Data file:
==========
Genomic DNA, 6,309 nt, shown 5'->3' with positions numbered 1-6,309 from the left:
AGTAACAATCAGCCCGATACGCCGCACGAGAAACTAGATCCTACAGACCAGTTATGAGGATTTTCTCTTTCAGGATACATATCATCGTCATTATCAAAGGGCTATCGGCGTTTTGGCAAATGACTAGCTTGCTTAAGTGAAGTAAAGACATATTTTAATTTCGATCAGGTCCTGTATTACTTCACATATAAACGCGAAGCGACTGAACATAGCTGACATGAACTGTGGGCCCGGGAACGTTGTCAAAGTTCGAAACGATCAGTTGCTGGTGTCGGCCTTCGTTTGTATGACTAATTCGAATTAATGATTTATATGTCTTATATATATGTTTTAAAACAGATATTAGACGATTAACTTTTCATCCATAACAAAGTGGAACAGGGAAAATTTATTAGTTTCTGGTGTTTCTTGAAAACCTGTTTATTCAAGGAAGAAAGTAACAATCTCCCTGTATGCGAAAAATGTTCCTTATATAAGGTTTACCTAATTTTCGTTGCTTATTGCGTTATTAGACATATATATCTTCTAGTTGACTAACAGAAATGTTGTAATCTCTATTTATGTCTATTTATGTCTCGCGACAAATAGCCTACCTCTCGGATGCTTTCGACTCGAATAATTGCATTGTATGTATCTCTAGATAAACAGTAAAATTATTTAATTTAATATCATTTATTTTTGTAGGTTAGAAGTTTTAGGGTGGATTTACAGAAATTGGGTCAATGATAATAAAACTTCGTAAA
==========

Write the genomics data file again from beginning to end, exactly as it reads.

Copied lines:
Genomic DNA, 6,309 nt, shown 5'->3' with positions numbered 1-6,309 from the left:
AGTAACAATCAGCCCGATACGCCGCACGAGAAACTAGATCCTACAGACCAGTTATGAGGATTTTCTCTTTCAGGATACATATCATCGTCATTATCAAAGGGCTATCGGCGTTTTGGCAAATGACTAGCTTGCTTAAGTGAAGTAAAGACATATTTTAATTTCGATCAGGTCCTGTATTACTTCACATATAAACGCGAAGCGACTGAACATAGCTGACATGAACTGTGGGCCCGGGAACGTTGTCAAAGTTCGAAACGATCAGTTGCTGGTGTCGGCCTTCGTTTGTATGACTAATTCGAATTAATGATTTATATGTCTTATATATATGTTTTAAAACAGATATTAGACGATTAACTTTTCATCCATAACAAAGTGGAACAGGGAAAATTTATTAGTTTCTGGTGTTTCTTGAAAACCTGTTTATTCAAGGAAGAAAGTAACAATCTCCCTGTATGCGAAAAATGTTCCTTATATAAGGTTTACCTAATTTTCGTTGCTTATTGCGTTATTAGACATATATATCTTCTAGTTGACTAACAGAAATGTTGTAATCTCTATTTATGTCTATTTATGTCTCGCGACAAATAGCCTACCTCTCGGATGCTTTCGACTCGAATAATTGCATTGTATGTATCTCTAGATAAACAGTAAAATTATTTAATTTAATATCATTTATTTTTGTAGGTTAGAAGTTTTAGGGTGGATTTACAGAAATTGGGTCAATGATAATAAAACTTCGTAAA